The Economic and Financial Crimes Commission (EFCC), on Tuesday, interrogated a former attorney-general and commissioner for justice in Lagos State, Olasupo Shasore, over his involvement in the P&ID $9.6billion judgement saga.
A source at EFCC, who asked not to be named because the commission frowns on public disclosure on such matters without authorisation, said Mr Shasore, a Senior Advocate of Nigeria, arrived EFCC headquarters in Abuja in the afternoon on Tuesday.
As of 9.17p.m. on Tuesday when this newspaper got to know of the development, the source confirmed that Mr Shasore was still being grilled by operatives of the commission.
Mr Shasore, who was appointed as Nigeria’s lawyer in the P&ID case in 2012, was accused of compromising the country’s defence at a British arbitration tribunal, contributing to the humongous award issued against Nigeria by the panel.
PREMIUM TIMES had reported Mr Shasore’s only public statement on the matter in which he denied any wrongdoing and insisted on defending Nigeria’s interest in the case to the best of his ability with little or no cooperation from the government.
It could not be immediately confirmed if Mr Shasore was released to go home on Tuesday.
The Process & Industrial Development (P&ID), a British Virgin Island firm, was issued the arbitral award which subsequently rose to $9.6billion as compensation for Nigeria’s alleged breach of a Gas Supply Process Agreement (GSPA).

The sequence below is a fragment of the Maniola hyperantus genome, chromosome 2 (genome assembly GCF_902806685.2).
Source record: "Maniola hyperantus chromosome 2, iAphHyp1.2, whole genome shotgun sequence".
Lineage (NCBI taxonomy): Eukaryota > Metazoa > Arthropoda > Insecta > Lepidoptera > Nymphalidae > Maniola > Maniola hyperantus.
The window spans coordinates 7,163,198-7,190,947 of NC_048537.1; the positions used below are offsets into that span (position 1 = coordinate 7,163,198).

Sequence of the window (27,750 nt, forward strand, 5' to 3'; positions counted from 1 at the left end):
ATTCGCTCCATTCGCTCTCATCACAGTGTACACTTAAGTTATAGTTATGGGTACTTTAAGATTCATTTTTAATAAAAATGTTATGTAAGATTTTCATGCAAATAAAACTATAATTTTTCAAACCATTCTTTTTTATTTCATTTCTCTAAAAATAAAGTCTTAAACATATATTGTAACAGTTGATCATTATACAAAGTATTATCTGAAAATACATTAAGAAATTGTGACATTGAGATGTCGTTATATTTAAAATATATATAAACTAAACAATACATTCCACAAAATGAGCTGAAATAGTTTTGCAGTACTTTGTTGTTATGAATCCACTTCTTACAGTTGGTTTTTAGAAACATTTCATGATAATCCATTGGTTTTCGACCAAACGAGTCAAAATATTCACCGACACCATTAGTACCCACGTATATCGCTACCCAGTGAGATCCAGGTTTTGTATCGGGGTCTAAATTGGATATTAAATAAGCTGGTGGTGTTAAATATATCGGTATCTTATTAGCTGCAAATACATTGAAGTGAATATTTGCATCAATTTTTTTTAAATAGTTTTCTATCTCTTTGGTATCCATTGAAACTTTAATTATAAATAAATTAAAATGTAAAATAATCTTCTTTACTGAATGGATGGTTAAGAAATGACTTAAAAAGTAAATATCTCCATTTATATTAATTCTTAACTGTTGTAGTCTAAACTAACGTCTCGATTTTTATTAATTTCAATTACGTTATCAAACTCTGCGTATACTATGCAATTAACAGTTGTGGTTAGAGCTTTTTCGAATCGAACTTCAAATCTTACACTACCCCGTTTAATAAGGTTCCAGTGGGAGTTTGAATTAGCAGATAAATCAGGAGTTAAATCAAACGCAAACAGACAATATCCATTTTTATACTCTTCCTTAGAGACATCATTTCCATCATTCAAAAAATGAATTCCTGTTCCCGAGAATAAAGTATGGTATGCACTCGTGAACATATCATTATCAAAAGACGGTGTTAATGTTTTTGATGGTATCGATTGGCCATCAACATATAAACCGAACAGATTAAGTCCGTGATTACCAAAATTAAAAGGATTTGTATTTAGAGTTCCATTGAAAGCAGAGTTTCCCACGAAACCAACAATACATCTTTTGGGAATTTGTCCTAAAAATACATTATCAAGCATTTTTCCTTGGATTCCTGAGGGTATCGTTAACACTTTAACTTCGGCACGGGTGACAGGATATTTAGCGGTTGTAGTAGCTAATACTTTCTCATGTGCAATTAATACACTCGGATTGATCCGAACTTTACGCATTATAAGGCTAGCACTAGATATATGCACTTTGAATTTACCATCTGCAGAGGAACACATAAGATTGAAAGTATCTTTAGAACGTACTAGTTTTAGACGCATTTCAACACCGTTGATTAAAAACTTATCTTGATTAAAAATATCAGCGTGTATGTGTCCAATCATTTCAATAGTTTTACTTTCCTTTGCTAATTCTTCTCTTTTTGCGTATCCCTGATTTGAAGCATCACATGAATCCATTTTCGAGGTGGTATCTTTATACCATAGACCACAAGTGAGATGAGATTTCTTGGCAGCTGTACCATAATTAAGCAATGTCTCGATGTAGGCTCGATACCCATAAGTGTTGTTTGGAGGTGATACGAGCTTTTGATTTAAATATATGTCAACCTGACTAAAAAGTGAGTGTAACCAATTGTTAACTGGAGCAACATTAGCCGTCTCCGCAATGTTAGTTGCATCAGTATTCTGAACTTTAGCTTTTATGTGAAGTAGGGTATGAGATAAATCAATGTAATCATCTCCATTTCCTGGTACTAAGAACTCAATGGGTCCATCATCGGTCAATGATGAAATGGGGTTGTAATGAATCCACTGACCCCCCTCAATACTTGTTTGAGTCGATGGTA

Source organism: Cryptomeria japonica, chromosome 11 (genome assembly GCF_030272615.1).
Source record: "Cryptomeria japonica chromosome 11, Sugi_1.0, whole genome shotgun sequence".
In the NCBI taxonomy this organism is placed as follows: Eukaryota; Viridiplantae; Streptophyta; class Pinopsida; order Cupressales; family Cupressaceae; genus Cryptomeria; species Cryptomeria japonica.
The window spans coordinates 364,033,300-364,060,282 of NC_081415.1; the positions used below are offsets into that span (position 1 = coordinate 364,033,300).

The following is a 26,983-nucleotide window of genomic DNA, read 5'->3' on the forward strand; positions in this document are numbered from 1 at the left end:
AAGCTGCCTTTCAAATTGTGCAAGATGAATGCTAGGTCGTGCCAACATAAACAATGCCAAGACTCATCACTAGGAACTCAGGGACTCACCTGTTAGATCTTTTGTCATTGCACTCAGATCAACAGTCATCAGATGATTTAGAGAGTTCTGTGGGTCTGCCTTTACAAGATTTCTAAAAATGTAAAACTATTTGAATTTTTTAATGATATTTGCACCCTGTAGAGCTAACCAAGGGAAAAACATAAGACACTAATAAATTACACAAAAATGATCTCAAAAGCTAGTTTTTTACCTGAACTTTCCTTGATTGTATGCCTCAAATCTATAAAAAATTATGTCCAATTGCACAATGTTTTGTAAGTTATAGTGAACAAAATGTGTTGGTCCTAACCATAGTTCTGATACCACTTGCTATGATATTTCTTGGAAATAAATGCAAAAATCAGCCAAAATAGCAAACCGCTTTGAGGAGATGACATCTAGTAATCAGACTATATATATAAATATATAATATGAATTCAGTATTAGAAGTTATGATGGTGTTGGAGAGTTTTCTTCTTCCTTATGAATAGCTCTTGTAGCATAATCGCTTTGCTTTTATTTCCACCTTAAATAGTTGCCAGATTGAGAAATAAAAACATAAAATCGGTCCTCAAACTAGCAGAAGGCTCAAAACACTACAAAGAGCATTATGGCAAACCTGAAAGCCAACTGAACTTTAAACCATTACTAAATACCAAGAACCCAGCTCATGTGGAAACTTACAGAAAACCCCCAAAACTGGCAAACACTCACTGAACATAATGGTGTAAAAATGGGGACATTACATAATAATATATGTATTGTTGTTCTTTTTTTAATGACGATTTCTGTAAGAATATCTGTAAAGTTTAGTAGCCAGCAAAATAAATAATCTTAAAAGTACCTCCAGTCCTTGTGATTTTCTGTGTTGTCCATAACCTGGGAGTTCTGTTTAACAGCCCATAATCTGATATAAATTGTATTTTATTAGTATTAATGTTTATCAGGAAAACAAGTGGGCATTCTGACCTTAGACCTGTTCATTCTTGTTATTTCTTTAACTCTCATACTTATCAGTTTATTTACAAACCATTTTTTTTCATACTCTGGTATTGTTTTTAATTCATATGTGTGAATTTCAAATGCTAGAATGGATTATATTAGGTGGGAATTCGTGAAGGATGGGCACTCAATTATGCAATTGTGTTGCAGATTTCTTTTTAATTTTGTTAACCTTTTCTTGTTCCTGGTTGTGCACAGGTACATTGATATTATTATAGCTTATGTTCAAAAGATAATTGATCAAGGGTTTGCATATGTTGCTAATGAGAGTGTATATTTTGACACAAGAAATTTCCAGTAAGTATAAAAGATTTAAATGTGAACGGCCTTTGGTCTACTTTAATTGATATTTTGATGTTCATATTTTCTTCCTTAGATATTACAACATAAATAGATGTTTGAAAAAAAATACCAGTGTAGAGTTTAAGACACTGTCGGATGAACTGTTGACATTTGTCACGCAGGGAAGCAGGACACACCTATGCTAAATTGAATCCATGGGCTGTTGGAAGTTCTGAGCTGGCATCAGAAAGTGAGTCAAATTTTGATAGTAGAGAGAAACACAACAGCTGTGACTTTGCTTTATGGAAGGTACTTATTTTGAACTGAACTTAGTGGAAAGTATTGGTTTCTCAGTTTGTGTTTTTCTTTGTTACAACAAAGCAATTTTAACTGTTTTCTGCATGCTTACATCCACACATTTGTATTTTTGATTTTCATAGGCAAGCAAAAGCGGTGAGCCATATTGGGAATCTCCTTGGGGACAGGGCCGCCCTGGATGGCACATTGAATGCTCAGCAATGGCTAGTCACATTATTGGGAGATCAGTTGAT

The GSPA was signed between the representatives of the Nigerian government on January 11, 2010.
P&ID, in 2012, commenced the arbitration proceedings against Nigeria in the United Kingdom for allegedly breaching its part of the GSPA.
Mr Shasore, who was the Lagos State attorney-general between 2007 and 2011 during the first term of the then Governor Babatunde Fashola in office, was appointed as counsel for Nigeria in the arbitration proceedings in 2012.
Nigeria was held liable by the arbitration tribunal in 2015.
In August 2019, P&ID obtained a ruling of a High Court in London authorising it to begin to seize $9.6billion worth of Nigeria’s assets to enforce the arbitral award.
But the Nigerian government appealed the decision in September 2019, after missing an earlier deadline to do so.
The British court gave Nigeria leave to appeal the decision, and also, issued an order for stay of execution provided it made a $200 million security payment.
In September 2020, the British Commercial Court granted Nigeria more time to prepare its challenge with new evidence.
In the decision, the court revealed that
despite receiving $2million in fees from Nigeria, Mr Shasore worked against the interest of his client.
The Nigerian government, in its case presented before the United Kingdom court, said Mr Shasore did not give his best to defend the country’s interest. Instead, the government said he rather kept pushing for settlement, suggesting that he was compromised.
Mr Shasore was also specifically accused of failing to disclose his involvement in the case to members of his law firm and running it through a different firm.